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Lake effect snow: Shifting season and forecasting clues

Lake effect snow can be tricky to forecast as far as the exact location of the heaviest bands and amounts, but all lake effect forms in the same way. First, we need a "warmer" lake, or at least one where water temperatures are warmer than the surrounding air. The air just above the warmer water surface will want to rise, since it's less dense, and it interacts with colder air blowing over the lake. The rising air then cools, condenses, and forms clouds. In certain situations, the air will continue to rise, cool, and condense enough to form snow. Lastly, the cold air blowing over the lake continues to push those lake effect clouds and snow showers onshore, where they dump all of that snow.

Now, not every situation can create lake effect snow, but we have clues the atmosphere leaves behind to help give us the hint. First, we obviously need a big temperature difference between the land and the water.

This departure at least has to be enough to where the air right over the lake wants to rise. Second, it's very helpful to have a low moving away from us to our east while a high pressure system comes in from the west.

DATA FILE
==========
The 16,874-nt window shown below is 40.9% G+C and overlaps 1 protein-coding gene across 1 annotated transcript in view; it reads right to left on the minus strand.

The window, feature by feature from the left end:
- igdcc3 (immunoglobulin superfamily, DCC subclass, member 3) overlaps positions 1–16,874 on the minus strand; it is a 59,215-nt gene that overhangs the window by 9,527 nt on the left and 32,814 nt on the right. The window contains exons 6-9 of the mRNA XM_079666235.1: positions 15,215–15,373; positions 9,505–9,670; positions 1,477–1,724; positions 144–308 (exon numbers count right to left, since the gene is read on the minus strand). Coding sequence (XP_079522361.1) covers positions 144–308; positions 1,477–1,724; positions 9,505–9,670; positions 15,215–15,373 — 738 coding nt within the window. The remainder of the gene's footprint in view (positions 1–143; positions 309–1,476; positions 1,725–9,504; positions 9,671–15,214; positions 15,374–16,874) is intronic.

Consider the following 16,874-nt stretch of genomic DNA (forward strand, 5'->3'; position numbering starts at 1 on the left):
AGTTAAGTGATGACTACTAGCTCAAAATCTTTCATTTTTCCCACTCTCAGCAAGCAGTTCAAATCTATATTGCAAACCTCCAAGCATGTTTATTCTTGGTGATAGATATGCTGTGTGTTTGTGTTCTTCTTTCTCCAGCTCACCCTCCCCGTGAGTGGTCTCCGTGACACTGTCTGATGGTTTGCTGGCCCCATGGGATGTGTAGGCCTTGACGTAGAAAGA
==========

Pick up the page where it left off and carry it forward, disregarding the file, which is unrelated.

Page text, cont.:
That's why we can sometimes get lake effect snow after a storm system moves through and there's enough cold air in place. The wind direction shifts out of the northwest and there's enough lift in place to generate rising air.

We all know lake effect snow can be a big problem around Michiana this year, and it can be difficult to forecast timing, location, and amounts from time to time. But, the lake effect season may actually be changing thanks to a shortening fall and spring over the next several decades. I'm sure a few of you at home have noticed that we have tended to go right from summer to winter during fall and from winter to summer during spring. Well, those big shifts in temperature in greatly affecting when we typically see lake effect snow. In the past, it's been mainly confined to the late and the first half of winter, but may be shifting.

Thanks to the warming temperatures, there's been less and less ice forming on the Great Lakes, which means more and more potential for lake effect snow. And it's been slowing growing, on average, since the 1930s.

Courtesy: Climate Central


Notice how the peak of the lake effect season becomes later as the years go on.

When we will see all of that snow will shift into the "dead of winter". That is, January, February, and March. As you can see, across the entire Great Lakes region, the time when we see the most lake effect snow shifts from December to January, and maybe even February by the turn of the next century.


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